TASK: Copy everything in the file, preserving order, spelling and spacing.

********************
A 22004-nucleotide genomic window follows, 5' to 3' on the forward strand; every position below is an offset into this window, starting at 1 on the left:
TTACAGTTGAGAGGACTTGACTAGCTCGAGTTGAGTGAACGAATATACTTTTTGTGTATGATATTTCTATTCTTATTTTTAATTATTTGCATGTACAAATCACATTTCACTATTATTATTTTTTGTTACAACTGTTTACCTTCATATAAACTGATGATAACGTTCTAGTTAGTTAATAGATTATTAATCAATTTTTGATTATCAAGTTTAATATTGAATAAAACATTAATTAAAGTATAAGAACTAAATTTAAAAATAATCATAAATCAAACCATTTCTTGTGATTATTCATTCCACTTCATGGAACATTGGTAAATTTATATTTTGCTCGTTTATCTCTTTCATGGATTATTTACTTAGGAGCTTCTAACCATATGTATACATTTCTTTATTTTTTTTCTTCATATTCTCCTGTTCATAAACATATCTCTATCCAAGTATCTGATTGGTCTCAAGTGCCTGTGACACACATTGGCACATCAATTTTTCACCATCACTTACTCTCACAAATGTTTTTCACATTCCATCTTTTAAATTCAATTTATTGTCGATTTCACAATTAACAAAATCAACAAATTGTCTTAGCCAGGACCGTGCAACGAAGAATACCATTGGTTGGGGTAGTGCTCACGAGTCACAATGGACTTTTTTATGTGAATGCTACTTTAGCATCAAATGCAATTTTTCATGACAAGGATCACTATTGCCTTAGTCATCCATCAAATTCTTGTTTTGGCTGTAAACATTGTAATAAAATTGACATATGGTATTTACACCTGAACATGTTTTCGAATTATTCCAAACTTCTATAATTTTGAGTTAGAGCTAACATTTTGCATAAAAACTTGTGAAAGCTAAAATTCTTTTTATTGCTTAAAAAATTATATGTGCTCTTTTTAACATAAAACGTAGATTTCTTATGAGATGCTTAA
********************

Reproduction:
A 22004-nucleotide genomic window follows, 5' to 3' on the forward strand; every position below is an offset into this window, starting at 1 on the left:
TTACAGTTGAGAGGACTTGACTAGCTCGAGTTGAGTGAACGAATATACTTTTTGTGTATGATATTTCTATTCTTATTTTTAATTATTTGCATGTACAAATCACATTTCACTATTATTATTTTTTGTTACAACTGTTTACCTTCATATAAACTGATGATAACGTTCTAGTTAGTTAATAGATTATTAATCAATTTTTGATTATCAAGTTTAATATTGAATAAAACATTAATTAAAGTATAAGAACTAAATTTAAAAATAATCATAAATCAAACCATTTCTTGTGATTATTCATTCCACTTCATGGAACATTGGTAAATTTATATTTTGCTCGTTTATCTCTTTCATGGATTATTTACTTAGGAGCTTCTAACCATATGTATACATTTCTTTATTTTTTTTCTTCATATTCTCCTGTTCATAAACATATCTCTATCCAAGTATCTGATTGGTCTCAAGTGCCTGTGACACACATTGGCACATCAATTTTTCACCATCACTTACTCTCACAAATGTTTTTCACATTCCATCTTTTAAATTCAATTTATTGTCGATTTCACAATTAACAAAATCAACAAATTGTCTTAGCCAGGACCGTGCAACGAAGAATACCATTGGTTGGGGTAGTGCTCACGAGTCACAATGGACTTTTTTATGTGAATGCTACTTTAGCATCAAATGCAATTTTTCATGACAAGGATCACTATTGCCTTAGTCATCCATCAAATTCTTGTTTTGGCTGTAAACATTGTAATAAAATTGACATATGGTATTTACACCTGAACATGTTTTCGAATTATTCCAAACTTCTATAATTTTGAGTTAGAGCTAACATTTTGCATAAAAACTTGTGAAAGCTAAAATTCTTTTTATTGCTTAAAAAATTATATGTGCTCTTTTTAACATAAAACGTAGATTTCTTATGAGATGCTTAA